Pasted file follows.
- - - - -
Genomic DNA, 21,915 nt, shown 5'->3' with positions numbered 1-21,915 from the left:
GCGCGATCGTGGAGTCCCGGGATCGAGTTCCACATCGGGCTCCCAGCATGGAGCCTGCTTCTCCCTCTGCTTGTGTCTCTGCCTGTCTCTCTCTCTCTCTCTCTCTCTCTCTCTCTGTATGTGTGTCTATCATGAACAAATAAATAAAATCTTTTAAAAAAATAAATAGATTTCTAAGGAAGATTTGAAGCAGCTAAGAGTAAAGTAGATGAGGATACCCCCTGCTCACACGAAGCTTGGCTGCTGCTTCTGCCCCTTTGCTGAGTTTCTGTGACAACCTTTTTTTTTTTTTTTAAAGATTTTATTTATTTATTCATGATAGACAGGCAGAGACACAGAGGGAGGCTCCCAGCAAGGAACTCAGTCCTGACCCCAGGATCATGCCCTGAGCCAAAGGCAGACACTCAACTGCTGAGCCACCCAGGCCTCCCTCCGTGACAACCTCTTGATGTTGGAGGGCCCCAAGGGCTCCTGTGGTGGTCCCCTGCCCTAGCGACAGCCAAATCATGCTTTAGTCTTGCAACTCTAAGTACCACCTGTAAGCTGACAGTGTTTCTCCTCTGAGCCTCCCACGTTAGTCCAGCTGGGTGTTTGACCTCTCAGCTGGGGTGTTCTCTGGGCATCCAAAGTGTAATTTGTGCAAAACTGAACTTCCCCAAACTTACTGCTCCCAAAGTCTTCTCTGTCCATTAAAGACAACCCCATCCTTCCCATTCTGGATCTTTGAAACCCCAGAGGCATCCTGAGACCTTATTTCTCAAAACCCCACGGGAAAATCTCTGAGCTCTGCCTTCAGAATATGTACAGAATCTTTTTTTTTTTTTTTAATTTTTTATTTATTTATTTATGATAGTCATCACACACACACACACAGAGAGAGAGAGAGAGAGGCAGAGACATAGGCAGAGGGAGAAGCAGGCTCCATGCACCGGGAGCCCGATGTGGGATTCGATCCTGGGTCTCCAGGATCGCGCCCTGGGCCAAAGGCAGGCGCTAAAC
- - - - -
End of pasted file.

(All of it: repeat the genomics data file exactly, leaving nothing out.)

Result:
Genomic DNA, 21,915 nt, shown 5'->3' with positions numbered 1-21,915 from the left:
GCGCGATCGTGGAGTCCCGGGATCGAGTTCCACATCGGGCTCCCAGCATGGAGCCTGCTTCTCCCTCTGCTTGTGTCTCTGCCTGTCTCTCTCTCTCTCTCTCTCTCTCTCTCTCTGTATGTGTGTCTATCATGAACAAATAAATAAAATCTTTTAAAAAAATAAATAGATTTCTAAGGAAGATTTGAAGCAGCTAAGAGTAAAGTAGATGAGGATACCCCCTGCTCACACGAAGCTTGGCTGCTGCTTCTGCCCCTTTGCTGAGTTTCTGTGACAACCTTTTTTTTTTTTTTTAAAGATTTTATTTATTTATTCATGATAGACAGGCAGAGACACAGAGGGAGGCTCCCAGCAAGGAACTCAGTCCTGACCCCAGGATCATGCCCTGAGCCAAAGGCAGACACTCAACTGCTGAGCCACCCAGGCCTCCCTCCGTGACAACCTCTTGATGTTGGAGGGCCCCAAGGGCTCCTGTGGTGGTCCCCTGCCCTAGCGACAGCCAAATCATGCTTTAGTCTTGCAACTCTAAGTACCACCTGTAAGCTGACAGTGTTTCTCCTCTGAGCCTCCCACGTTAGTCCAGCTGGGTGTTTGACCTCTCAGCTGGGGTGTTCTCTGGGCATCCAAAGTGTAATTTGTGCAAAACTGAACTTCCCCAAACTTACTGCTCCCAAAGTCTTCTCTGTCCATTAAAGACAACCCCATCCTTCCCATTCTGGATCTTTGAAACCCCAGAGGCATCCTGAGACCTTATTTCTCAAAACCCCACGGGAAAATCTCTGAGCTCTGCCTTCAGAATATGTACAGAATCTTTTTTTTTTTTTTTAATTTTTTATTTATTTATTTATGATAGTCATCACACACACACACACAGAGAGAGAGAGAGAGAGGCAGAGACATAGGCAGAGGGAGAAGCAGGCTCCATGCACCGGGAGCCCGATGTGGGATTCGATCCTGGGTCTCCAGGATCGCGCCCTGGGCCAAAGGCAGGCGCTAAAC